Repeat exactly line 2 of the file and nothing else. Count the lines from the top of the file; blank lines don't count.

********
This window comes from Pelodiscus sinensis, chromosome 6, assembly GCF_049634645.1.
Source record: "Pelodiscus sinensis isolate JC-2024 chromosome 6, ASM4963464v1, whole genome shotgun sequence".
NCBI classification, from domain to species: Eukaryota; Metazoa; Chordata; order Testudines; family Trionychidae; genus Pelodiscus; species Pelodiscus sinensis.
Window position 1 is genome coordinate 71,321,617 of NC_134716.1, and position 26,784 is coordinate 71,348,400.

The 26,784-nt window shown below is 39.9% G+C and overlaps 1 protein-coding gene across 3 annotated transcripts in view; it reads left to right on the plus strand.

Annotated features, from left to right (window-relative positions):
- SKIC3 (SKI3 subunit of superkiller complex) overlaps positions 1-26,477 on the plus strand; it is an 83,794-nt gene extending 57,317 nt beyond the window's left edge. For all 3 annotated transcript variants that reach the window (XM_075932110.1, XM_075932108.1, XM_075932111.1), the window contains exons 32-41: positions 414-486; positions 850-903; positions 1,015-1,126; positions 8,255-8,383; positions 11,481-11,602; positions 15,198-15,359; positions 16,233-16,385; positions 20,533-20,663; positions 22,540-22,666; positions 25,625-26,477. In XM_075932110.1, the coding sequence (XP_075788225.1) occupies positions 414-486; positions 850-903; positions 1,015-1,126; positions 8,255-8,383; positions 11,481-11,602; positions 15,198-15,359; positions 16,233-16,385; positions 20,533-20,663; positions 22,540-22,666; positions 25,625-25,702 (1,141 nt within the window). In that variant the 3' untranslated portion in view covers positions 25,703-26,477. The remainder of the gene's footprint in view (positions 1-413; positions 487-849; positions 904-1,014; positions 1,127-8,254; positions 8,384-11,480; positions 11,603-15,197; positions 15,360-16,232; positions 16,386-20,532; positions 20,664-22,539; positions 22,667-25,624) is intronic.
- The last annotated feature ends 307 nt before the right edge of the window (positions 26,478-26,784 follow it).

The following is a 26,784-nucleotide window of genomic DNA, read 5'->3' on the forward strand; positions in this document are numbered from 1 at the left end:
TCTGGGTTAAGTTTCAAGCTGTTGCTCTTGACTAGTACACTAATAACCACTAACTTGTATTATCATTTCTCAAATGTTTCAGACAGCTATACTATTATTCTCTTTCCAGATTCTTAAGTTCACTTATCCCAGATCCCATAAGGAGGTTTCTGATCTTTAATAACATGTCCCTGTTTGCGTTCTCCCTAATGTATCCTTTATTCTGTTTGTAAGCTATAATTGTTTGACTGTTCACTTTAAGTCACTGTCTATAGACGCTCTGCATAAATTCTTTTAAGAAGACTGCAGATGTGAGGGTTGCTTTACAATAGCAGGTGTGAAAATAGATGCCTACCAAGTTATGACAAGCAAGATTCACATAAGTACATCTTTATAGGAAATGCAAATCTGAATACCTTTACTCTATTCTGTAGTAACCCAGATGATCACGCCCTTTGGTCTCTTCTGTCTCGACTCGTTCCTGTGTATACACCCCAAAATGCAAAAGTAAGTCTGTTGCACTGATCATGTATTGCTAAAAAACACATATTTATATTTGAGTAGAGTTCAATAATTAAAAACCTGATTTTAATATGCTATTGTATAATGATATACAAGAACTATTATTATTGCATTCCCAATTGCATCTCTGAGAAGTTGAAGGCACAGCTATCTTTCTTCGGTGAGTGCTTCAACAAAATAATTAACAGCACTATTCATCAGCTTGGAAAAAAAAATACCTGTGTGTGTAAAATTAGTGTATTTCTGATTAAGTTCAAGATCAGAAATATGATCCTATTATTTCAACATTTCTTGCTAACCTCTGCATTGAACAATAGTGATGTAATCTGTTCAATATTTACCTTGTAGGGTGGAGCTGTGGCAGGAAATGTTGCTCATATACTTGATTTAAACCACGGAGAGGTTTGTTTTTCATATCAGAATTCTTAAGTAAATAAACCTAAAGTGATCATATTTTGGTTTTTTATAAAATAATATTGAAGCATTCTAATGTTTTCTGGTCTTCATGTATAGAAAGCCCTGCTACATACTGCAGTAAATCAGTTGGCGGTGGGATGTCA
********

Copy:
Source record: "Pelodiscus sinensis isolate JC-2024 chromosome 6, ASM4963464v1, whole genome shotgun sequence".